Joe Byers

4 years ago on Introduction

Thanks, Heating the milk to a higher temperature works better for me, too.


4 years ago

Yogurt is a BULGARIAN even bacteria wich make yogurt caled Lactobacillus BULGARICUS everyone can see in Wikipedia


4 years ago

Yogurt is make a TURKİSH/TURKEY!!!


4 years ago on Step 7

Nice instructable, but too involved for me. I have a home yogurt maker and just put the maker amount of whole milk in a double boiler for 20 mins. Then I take the skin off and put it in the maker container in the fridge for 40 mins. Then it is cool enough to put a spoonful of plain yogurt from the store and place in the cooker overnight. Then I remove it and put in the fridge to cool and get more solid so it is easier to pour off the whey. I have kept a batch going for over a year until I got lazy. Whole milk makes the minimal amount of whey.

1 reply

Reply 4 years ago on Introduction

As long as you get the yogurt you like, I say keep doing what you're doing! Your timing works, and that's what matters, I use temp instead of time; that seems like the primary difference between our respective processes.

It sounds involved, and the first couple of batches using this process might seem to have a lot of steps, but many of them blend into each other. I just put up a gallon of milk to incubate this morning, and it took me about 30 minutes from pouring the milk to scrubbing the pot clean. About 10 more minutes of work once the batch is ready to strain and I've got thick, fresh yogurt.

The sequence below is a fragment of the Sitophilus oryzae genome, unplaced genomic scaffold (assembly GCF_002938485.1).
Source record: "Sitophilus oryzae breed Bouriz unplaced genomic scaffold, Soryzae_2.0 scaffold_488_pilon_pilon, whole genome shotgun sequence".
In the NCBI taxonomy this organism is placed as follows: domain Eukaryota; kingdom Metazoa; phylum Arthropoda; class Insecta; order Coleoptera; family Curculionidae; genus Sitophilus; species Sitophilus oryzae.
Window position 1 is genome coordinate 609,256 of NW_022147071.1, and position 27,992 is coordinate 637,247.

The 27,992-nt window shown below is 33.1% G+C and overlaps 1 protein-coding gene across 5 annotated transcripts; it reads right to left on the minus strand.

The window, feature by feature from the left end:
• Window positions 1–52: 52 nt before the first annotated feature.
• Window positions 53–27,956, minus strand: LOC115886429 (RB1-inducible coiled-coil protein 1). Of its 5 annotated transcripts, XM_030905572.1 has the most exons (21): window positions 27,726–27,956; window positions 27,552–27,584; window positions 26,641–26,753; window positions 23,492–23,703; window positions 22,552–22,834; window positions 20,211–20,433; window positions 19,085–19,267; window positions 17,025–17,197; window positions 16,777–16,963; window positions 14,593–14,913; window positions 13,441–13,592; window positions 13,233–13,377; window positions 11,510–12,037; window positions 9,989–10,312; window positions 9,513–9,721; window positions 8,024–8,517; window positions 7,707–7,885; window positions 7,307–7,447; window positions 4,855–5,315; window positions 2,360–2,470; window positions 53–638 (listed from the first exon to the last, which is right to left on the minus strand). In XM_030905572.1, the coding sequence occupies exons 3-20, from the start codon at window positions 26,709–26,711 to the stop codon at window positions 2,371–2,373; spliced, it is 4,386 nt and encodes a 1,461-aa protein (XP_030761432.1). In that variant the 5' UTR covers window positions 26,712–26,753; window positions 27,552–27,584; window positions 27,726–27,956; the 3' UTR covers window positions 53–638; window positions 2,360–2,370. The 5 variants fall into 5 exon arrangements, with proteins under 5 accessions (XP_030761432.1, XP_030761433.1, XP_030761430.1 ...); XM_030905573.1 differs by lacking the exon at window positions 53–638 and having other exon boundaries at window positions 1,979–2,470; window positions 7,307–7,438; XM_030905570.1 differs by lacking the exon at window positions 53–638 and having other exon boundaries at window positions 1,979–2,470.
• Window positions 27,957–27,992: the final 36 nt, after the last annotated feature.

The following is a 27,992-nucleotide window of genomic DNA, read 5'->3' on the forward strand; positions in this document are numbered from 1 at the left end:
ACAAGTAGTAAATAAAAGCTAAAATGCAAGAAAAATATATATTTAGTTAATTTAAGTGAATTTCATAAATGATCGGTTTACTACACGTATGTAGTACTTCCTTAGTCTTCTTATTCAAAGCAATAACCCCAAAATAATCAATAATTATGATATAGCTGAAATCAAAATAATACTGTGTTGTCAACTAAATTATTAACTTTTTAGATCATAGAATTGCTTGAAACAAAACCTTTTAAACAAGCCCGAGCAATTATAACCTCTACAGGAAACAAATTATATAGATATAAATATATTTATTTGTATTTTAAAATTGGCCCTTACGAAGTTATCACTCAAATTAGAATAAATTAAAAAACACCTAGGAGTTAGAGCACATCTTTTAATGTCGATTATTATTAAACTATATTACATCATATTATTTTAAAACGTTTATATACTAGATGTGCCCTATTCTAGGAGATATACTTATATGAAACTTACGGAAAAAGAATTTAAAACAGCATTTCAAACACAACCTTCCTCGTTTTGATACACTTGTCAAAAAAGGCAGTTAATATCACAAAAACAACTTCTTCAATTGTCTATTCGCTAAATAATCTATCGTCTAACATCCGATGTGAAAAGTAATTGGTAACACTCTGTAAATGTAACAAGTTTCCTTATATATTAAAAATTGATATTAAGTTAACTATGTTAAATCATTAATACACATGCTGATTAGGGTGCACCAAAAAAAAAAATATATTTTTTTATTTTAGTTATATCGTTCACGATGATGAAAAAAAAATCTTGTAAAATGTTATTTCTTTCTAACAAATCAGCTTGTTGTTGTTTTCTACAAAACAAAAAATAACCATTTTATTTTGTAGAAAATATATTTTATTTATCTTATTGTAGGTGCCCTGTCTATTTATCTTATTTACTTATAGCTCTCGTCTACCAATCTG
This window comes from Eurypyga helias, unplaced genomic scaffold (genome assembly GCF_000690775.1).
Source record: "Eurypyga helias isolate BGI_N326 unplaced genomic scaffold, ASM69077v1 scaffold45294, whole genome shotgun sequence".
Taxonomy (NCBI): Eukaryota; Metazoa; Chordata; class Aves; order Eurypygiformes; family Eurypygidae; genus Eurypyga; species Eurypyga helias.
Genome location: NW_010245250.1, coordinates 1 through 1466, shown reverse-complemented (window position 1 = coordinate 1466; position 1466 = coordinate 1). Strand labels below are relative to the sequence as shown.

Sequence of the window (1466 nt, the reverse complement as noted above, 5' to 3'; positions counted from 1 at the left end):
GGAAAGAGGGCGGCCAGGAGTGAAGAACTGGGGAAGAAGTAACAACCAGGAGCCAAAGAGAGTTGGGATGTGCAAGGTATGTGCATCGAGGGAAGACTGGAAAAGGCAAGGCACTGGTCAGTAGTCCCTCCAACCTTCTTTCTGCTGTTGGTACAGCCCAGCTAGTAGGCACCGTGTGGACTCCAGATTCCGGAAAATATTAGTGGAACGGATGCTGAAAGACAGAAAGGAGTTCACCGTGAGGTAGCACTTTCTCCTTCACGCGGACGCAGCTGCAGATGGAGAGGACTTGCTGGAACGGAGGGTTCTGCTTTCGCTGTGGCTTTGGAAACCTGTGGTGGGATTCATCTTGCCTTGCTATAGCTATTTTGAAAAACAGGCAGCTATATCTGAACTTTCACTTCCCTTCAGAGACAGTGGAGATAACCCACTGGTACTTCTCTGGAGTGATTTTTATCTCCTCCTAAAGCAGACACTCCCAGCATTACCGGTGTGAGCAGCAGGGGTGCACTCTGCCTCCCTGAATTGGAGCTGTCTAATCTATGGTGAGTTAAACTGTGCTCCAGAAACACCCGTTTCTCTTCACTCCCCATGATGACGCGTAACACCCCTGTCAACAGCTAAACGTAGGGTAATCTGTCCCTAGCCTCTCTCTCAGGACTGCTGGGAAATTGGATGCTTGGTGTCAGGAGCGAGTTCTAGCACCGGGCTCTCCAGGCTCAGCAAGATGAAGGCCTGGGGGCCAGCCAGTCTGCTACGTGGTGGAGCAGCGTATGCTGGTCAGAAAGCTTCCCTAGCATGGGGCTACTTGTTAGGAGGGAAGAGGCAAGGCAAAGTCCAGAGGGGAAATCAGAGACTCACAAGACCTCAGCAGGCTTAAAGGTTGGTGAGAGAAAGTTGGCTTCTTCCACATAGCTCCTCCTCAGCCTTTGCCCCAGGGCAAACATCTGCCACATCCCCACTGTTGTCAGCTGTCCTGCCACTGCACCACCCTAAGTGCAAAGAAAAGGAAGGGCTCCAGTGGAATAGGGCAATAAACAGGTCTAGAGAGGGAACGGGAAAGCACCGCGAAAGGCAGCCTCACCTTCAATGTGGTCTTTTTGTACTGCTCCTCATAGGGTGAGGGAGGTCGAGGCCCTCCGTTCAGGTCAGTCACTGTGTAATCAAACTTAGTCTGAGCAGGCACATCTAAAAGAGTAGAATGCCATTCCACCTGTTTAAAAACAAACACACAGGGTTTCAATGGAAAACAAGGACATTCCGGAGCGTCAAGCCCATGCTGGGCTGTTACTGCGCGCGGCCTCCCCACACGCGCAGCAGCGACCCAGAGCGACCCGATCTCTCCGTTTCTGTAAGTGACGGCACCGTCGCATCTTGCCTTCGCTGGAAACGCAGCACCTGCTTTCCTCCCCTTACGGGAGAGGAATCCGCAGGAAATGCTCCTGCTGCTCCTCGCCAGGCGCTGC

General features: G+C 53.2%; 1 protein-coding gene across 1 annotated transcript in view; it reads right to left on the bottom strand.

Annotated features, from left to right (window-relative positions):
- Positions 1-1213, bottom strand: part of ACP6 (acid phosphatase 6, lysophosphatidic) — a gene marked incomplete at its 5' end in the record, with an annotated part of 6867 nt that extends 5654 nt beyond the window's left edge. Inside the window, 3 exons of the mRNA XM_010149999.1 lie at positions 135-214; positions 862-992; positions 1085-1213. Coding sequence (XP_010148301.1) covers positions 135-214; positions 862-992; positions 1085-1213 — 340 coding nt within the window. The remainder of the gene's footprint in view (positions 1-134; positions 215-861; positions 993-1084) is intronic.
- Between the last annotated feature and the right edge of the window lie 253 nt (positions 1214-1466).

I'm a bit of a dork when it comes to gadgets, so I like to know when the milk is 190 degrees in the pot, when it's cooled to 130 degrees, and that it's incubating at a steady temp. I'm always looking to streamline the process, too. My goal is a consistent product, so controlling the steps to get the same result each time is important to me.

Whatever works is the right way to do it!


4 years ago

Nice project! Would like to see an instruc. of the temp controller. For your green house you could use rack and pinion steering wheel of a car with steping motor or some hidrolics of the same. Think of scrap yards for bits.after all the windows could be opened by pulley connected to the above developed methods and maybe mounted on the floor of the greenhouse. Let me know how you get on. Good luck! !


4 years ago on Introduction

Oh, BTW, I used White Mountain Bulgarian Yogurt as starter. It is available at Whole Foods, at least in S. California, and comes in a glass jar. It is tasty, but very loose. I find the texture unappealing. I suppose the texture doesn't matter if you are making Greek, but I also save a quart of regular.